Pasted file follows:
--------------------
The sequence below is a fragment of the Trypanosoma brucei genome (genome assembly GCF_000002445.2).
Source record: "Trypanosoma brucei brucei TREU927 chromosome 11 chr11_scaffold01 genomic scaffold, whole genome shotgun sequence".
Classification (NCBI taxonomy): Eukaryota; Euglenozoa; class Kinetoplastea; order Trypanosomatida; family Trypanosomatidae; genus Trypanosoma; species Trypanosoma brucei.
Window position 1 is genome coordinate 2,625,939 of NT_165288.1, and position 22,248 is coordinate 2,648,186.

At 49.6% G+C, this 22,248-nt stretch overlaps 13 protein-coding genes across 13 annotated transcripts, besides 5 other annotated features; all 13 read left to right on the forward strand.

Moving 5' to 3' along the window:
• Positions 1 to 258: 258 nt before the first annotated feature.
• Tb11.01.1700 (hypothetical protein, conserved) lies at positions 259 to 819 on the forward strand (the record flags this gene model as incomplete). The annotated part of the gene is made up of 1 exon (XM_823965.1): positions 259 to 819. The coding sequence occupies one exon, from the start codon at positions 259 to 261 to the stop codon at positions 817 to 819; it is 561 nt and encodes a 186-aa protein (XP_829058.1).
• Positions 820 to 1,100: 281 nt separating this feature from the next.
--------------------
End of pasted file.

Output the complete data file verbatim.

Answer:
The sequence below is a fragment of the Trypanosoma brucei genome (genome assembly GCF_000002445.2).
Source record: "Trypanosoma brucei brucei TREU927 chromosome 11 chr11_scaffold01 genomic scaffold, whole genome shotgun sequence".
Classification (NCBI taxonomy): Eukaryota; Euglenozoa; class Kinetoplastea; order Trypanosomatida; family Trypanosomatidae; genus Trypanosoma; species Trypanosoma brucei.
Window position 1 is genome coordinate 2,625,939 of NT_165288.1, and position 22,248 is coordinate 2,648,186.

At 49.6% G+C, this 22,248-nt stretch overlaps 13 protein-coding genes across 13 annotated transcripts, besides 5 other annotated features; all 13 read left to right on the forward strand.

Moving 5' to 3' along the window:
• Positions 1 to 258: 258 nt before the first annotated feature.
• Tb11.01.1700 (hypothetical protein, conserved) lies at positions 259 to 819 on the forward strand (the record flags this gene model as incomplete). The annotated part of the gene is made up of 1 exon (XM_823965.1): positions 259 to 819. The coding sequence occupies one exon, from the start codon at positions 259 to 261 to the stop codon at positions 817 to 819; it is 561 nt and encodes a 186-aa protein (XP_829058.1).
• Positions 820 to 1,100: 281 nt separating this feature from the next.